Thus, compared to traditional farming which is labor intensive with farmers being content with small production, this form of farming is all about optimizing the efficiency of resources used for better production of crops. One of the amazing benefits of following this way of farming is that it helps to feed a large number of people and increase economic growth simultaneously.
Plantation When it Comes to Commercial Farming:
In this farming technique, the idea is to opt for a plantation of a specific crop over an extensive land area. Thus, it demands a huge financial investment and employment of many people to work in fields as the production of crops is on a large scale so as to feed a large population. Interestingly, in such scenarios, the crops produced are also supplied as raw materials for various industries.
Examples of Commercial Farming:
The plantation crops used for such purposes include tea, coffee, rubber, sugarcane, and bananas -- grown in large numbers utilizing commercial farming techniques. Thus, the crops are cultivated over a large plot of land and this methodology aids in meeting the demands of both domestic and international markets.
A Look at Different Crops Grown in Various Seasons In India:
Since India has different climates at different months, it becomes necessary for farmers to smartly grow crops that suit that season. This not only helps them but also plays a big role in growing agricultural foods for the growing population of the country.
Importantly, each season bears an altogether unique set of climatic conditions ideal for producing a kind of crop that may grow properly in that particular season -- resulting in good yields.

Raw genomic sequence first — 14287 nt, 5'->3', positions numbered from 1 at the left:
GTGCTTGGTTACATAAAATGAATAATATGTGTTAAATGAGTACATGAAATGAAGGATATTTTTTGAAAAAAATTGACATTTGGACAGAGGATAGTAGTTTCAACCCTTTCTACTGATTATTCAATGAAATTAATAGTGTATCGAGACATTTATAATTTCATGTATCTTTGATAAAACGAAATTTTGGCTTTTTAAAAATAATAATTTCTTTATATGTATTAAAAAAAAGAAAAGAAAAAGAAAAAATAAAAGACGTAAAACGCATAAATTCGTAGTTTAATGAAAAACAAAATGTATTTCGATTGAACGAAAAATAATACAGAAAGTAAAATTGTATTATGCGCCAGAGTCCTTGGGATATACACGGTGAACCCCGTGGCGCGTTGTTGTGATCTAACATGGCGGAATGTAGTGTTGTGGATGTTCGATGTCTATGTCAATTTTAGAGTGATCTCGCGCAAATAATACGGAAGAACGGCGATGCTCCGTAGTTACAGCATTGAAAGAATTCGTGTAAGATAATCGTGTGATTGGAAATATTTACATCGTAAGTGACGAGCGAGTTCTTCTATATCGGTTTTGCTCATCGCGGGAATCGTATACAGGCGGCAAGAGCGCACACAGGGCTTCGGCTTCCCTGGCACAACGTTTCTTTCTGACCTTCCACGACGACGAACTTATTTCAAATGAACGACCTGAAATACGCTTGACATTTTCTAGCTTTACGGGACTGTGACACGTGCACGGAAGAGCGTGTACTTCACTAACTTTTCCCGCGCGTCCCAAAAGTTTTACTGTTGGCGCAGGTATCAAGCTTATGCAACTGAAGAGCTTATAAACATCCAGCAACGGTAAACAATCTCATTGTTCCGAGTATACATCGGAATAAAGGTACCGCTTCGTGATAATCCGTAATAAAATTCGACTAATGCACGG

Understanding Crop Types and When and How They Are Grown:
Rabi, Kharif, and Zaid are the three principle seasons when crops are grown. They are grown as per certain climatic conditions like temperature, rainfall, humidity, sunlight, etc.
These crops (primarily include wheat, barley, mustard, peas, gram, and numerous others) are grown specifically during winter climatic times by sowing seeds in cold climates in the months from October to December. These crops become fully ready to get harvested as soon as the month of April arrives and this goes until June.
In India, these crops turn out to be essential nutrient sources and are adopted as a substantial part of daily food consumption -- well-rounded diets.
These crops largely depend upon the rains and hence, they are called monsoon-based crops -- typically grown between June and July. They mature, grow fully, and are ready to get harvested when rainfall stops -- during September and October.
What comes under them are:
Rice (part of daily diet/food for many Indians) alongside maize (cereal grain/corn); millets (small-seeded grasses); jowar (drought-resistant crop -- can be grown in semi-arid climate).
Also included in the list of Kharif are bajra (pearl millet), pulses such as tur (arhar), moong, urad -- legumes -- play a quintessential role in Indian cuisine and agriculture.
Further added to the list are cash crops (always in high demand) like cotton, jute, groundnut, and soybean -- all these are mostly essential produce and necessary for population needs.
This type of plant constitutes primarily watermelon, musk melon, cucumber, and more -- fruits or vegetables that contain higher water content that would help people to stay hydrated when summer comes by. Also, these fruits are known to have essential nutritional value when added to household diets -- and obviously, these are refreshingly delicious in taste.
Interested to know more about these crops and how they can be grown or helpful to humans, or want to create videos or animation on them, you can consult Nobel Learn.